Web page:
For the remainder of the summer, each week we will take a deeper look at a basketball movie. Some you know, some you don’t. Today brings us Juwanna Mann, the 2002 cross-dressing comedy starring Miguel A. Nuñez Jr., Vivica A. Fox, Kevin Pollak, Tommy Davidson, a smattering of NBA stars, and a galling lack of respect for women.
With the WNBA, it’s important to take the long view. The NBA was an afterthought in the sports conversation for some 40 years. In the league’s early years, it was not uncommon for a basketball doubleheader to feature two NBA teams followed by the Harlem Globetrotters, which is who fans really wanted to see. Success in sports is generational; the WNBA just turned old enough to buy a beer.
Sports and perspective occasionally lose contact, especially among the troglodytes, a group that lacks the ability to incorporate real life into the games. (Ask these folks their opinion about the national anthem protests or on women broadcasters.) I am not a diehard WNBA fan, but I love that young girls have athlete role models, and that a sports option exists for me beyond the summer league or the Mets bursting into flames. But for men who consider sports their domain, the WNBA is an annual affront, one they must comment on whether you like it or not. They must complain about why the NBA is footing the bill, or the abilities of the players, or (God help us) their attractiveness.
I am convinced that the alleged comedy Juwanna Mann was made by—and for—these meatballs. I could have listened to the director’s commentary on the DVD to make sure, but I feared a second viewing would destroy my ability to appreciate beauty and joy. The movie is misogynistic and unfunny and mean and dumb. Yet people find it funny, a fact that depresses me.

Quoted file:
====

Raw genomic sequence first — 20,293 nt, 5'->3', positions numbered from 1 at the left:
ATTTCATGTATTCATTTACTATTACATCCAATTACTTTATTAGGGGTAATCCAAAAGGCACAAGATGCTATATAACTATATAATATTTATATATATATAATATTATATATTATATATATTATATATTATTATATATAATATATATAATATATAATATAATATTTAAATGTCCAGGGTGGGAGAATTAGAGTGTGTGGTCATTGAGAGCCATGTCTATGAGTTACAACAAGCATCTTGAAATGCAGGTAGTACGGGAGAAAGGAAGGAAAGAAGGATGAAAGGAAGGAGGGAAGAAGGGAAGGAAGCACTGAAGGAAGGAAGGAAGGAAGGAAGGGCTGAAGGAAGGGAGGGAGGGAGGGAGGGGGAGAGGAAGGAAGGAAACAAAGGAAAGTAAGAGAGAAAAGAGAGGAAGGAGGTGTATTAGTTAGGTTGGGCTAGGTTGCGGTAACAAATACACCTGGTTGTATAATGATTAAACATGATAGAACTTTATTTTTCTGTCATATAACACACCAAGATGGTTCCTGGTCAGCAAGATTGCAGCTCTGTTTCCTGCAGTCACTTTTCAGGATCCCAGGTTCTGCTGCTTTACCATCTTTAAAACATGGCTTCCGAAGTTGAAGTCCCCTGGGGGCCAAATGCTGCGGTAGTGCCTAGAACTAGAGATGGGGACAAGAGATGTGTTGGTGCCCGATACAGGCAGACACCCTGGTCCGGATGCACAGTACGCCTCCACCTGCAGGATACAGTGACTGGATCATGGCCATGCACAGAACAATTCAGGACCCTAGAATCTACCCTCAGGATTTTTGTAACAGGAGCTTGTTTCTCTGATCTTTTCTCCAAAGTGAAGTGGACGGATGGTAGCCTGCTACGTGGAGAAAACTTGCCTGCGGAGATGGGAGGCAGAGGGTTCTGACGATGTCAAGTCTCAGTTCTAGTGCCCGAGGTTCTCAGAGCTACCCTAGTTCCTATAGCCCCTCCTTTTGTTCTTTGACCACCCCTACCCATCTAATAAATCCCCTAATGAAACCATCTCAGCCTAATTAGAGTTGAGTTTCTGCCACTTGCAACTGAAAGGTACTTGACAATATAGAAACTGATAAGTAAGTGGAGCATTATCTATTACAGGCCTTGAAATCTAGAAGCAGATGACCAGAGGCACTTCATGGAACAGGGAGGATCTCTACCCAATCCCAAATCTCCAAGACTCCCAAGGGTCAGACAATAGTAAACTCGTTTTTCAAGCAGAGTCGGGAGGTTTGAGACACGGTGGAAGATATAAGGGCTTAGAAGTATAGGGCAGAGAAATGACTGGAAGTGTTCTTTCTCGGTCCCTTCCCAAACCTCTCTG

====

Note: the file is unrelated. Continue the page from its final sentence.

The smartest thing about Juwanna Mann is the NBA distanced itself with this hateful nonsense. The UBA’s star player is Jamal Jeffries (Miguel A. Nuñez Jr., erstwhile wingman for Lakers owner Dr. Jerry Buss), who makes Nick Young look like John Stockton. During one contest, an out-of-control Jamal gets removed by his coach. Jamal protests by taking off his jersey. Then his shorts. And his jock strap.
Jamal’s team cuts him; the league suspends him indefinitely. Jamal’s Magic Mike routine voids his guaranteed contract, forcing a broke Jamal to move in with his no-nonsense aunt (Jenifer Lewis). He goes stir-crazy. No team on the planet wants him. A trip for groceries provides an idea. He passes a pick-up game: Wait a minute, girls can play basketball too! Jamal dons a pair of massive falsies, slaps on a wig, and adopts a ridiculous Foghorn Leghorn accent to become Juwanna Mann.
“Juwanna” tries out for the Charlotte Banshees—God, what an awful name—and makes the squad. Jamal is relieved. His put-upon agent, Lloyd (Kevin Pollak, who signed on when Will Smith was apparently attached), is horrified when he discovers the ruse. But the contract is signed. They’re in it now. So are the viewers. Jamal’s desperation doesn’t abate his raging ego. He holds on to the ball like a toddler clings to their blankie. This disgusts the team’s star player, Michelle Langford (Vivica A. Fox), who is forced to work with Juwanna when an injury forces her into the starting lineup. Because the script is bankrupt of ideas, the two grow close, with Jamal trying to tamp his feelings for Michelle while learning how to act like a woman.